General Microbiology

Terms in Sterilization

Terms used in Sterilization

Sterilization

Killing or removing all forms of microbial life (including endospores) in a material or an object. Any process that eliminates, removes, kills, or deactivates all forms of life and other biological agents (e.g. fungi, bacteria, viruses etc.) present in a specified region is Sterilization. It can be achieved by physical and chemical methods. Heating is the most commonly used method.

 

 

Disinfection

It is the process, which involves elimination of most pathogenic microorganisms (excluding bacterial spores) on inanimate objects. Reducing the number of pathogenic microorganisms to the point where they no longer cause diseases. Usually involves removal of vegetative or non-endospore forming pathogens.

 

Disinfectant

Antimicrobial agents that are applied to the surface of non-living objects to destroy microorganisms that are living on them Chemicals used in disinfection are called disinfectants. These are applied to inanimate objects. E.g. Alcohols, Formaldehyde, Quaternary ammonium salts, Glutaraldehyde etc.

 

Antiseptic

An antiseptic is a substance that stops or slows down the growth of microorganisms. They’re frequently used in hospitals and other medical settings to reduce the risk or possibility of infection during surgery and other procedures, sepsis, or putrefaction.  It is applied to living tissue (antisepsis). E.g. Iodine, Hydrogen peroxide, Boric acid etc.

 

Degerming

Mechanical removal of most microbes of most microbes from an animate or inanimate surface of a limited area. E.g. Alcohol swab on skin. These methods remove most (but not all) microbes from skin surface.

 

Sanitization

It is any cleaning technique that mechanically removes microorganisms to reduce contamination to safe levels (officially approved as safe). Use of chemical agent on food-handling equipment to meet public health standards and minimize chances of disease transmission. Cleansing of fomites to remove enough microbes to achieve levels deemed safe for public health. E.g. Hot soap & water.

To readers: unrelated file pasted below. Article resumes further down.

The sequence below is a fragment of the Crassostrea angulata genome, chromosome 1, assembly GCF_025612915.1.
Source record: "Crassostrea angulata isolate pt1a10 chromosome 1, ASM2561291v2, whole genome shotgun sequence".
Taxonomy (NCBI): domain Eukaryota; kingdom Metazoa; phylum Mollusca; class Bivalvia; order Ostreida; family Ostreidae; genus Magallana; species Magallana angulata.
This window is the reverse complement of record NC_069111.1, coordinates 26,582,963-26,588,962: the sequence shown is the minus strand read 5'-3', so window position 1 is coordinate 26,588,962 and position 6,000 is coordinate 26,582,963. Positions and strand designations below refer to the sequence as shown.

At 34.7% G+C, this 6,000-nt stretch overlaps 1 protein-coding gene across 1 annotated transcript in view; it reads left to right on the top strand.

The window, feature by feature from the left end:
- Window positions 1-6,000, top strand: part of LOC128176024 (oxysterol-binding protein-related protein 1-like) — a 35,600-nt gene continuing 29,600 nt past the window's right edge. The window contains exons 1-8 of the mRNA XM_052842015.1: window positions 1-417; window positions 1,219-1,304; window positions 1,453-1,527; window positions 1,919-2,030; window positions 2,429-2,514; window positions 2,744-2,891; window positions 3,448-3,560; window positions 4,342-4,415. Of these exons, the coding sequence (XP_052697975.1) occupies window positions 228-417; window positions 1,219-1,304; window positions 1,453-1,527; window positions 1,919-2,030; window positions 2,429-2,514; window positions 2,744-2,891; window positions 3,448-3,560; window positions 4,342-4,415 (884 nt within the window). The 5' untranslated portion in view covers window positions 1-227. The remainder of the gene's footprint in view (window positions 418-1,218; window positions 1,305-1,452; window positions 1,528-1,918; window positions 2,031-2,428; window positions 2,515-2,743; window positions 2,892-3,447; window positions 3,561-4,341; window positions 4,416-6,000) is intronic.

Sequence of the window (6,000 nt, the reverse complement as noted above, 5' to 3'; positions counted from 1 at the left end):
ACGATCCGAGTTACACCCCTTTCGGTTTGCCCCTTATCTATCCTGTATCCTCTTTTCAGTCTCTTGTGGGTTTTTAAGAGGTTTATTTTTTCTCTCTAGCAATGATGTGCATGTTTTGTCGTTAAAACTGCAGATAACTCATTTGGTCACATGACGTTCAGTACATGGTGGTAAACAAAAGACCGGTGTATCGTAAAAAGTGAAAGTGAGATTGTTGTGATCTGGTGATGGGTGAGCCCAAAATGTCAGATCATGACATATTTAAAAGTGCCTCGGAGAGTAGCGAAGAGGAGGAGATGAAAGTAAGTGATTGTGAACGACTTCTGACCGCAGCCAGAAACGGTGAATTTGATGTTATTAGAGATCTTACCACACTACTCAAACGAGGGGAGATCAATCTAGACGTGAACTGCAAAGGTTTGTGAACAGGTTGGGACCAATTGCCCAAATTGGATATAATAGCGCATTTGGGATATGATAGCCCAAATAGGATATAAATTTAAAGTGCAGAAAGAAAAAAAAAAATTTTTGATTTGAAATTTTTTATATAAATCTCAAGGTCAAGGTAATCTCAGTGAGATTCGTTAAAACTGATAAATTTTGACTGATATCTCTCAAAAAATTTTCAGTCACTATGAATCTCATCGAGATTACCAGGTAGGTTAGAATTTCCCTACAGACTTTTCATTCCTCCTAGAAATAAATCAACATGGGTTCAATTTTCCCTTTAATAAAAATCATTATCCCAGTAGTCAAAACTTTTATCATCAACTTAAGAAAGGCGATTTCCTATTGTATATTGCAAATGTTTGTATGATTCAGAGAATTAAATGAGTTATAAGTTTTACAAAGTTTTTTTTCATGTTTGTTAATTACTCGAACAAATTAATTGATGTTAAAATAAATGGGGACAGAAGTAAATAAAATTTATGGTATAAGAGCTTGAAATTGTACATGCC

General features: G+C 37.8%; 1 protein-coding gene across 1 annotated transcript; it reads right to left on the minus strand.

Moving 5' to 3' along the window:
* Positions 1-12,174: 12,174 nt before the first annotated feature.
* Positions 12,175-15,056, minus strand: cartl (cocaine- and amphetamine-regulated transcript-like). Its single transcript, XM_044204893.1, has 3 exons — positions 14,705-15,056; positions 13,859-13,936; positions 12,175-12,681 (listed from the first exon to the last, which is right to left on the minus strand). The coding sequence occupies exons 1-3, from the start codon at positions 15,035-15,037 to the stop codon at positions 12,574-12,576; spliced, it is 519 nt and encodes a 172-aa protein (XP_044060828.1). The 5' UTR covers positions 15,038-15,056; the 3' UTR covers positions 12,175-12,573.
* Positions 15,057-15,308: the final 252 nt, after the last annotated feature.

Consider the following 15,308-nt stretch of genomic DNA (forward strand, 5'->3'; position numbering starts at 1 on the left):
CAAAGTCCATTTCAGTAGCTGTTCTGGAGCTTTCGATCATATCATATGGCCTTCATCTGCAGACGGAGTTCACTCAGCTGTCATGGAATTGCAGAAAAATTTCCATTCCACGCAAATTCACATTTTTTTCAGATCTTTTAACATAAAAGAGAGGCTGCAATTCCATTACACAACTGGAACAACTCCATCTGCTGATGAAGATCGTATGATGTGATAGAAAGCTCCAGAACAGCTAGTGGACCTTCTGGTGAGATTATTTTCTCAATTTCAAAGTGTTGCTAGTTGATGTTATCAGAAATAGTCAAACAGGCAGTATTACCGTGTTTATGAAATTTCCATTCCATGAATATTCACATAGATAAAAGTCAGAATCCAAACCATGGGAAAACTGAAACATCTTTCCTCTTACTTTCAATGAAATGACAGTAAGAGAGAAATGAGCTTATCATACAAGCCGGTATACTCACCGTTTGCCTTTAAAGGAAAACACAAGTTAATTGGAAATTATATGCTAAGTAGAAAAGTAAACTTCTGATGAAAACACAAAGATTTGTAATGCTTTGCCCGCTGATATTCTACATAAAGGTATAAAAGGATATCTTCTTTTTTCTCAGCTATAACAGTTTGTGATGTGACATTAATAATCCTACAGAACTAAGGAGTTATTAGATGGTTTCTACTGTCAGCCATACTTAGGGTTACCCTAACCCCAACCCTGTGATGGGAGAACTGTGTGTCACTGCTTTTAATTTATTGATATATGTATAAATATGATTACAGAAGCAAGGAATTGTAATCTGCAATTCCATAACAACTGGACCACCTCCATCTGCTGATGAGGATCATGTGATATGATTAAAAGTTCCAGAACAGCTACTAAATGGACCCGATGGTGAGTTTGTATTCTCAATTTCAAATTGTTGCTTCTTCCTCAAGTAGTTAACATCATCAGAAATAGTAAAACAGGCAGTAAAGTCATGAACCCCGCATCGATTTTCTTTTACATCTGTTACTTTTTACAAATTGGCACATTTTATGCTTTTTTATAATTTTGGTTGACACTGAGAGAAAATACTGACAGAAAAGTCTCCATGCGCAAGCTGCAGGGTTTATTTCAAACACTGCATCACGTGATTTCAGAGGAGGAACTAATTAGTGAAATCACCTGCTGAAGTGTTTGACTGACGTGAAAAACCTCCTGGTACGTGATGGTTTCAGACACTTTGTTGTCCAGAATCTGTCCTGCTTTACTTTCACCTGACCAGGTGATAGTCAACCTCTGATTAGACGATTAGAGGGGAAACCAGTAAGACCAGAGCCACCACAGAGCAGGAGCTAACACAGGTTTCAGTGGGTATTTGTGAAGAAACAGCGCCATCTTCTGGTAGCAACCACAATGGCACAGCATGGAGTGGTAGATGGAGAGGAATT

Sepsis: Indicates bacterial contamination. Also termed as unsterile.

 

Asepsis: Absence of significant contamination or sterile. It is also termed as employment of techniques (such as usage of gloves, air filters, UV rays etc.) to achieve microbe-free environment

 

Antisepsis: A process involving destruction or inhibition of microorganisms in living tissue thereby limiting or preventing the harmful effects of infection.

 

Aseptic techniques

Methods used to prevent contamination of surgical instruments, medical personnel, and patients during surgery, used to prevent bacterial contamination in food industry etc.

 

Bacteriostatic Agent

A biological or chemical agent that inhibits growth of bacteria, but does not necessarily kill them. They are used to limit a bacterial infection in progress, allowing it to be removed by immune system.

 

Germicide

An agent, substance or process that kills germs (bacteria, viruses, and other microorganisms that can cause infection and disease).

 

  • Bactericide: An agent or substance that kills bacteria. Most do not kill endospores.

 

 

  • Fungicide: A biocidal chemical compounds or biological organisms used to kill parasitic fungi or their spores. It is also called antimycotic.

 

  • Sporicide: An agent disinfectant or other chemical, that kills bacterial endospores.

 

 

 

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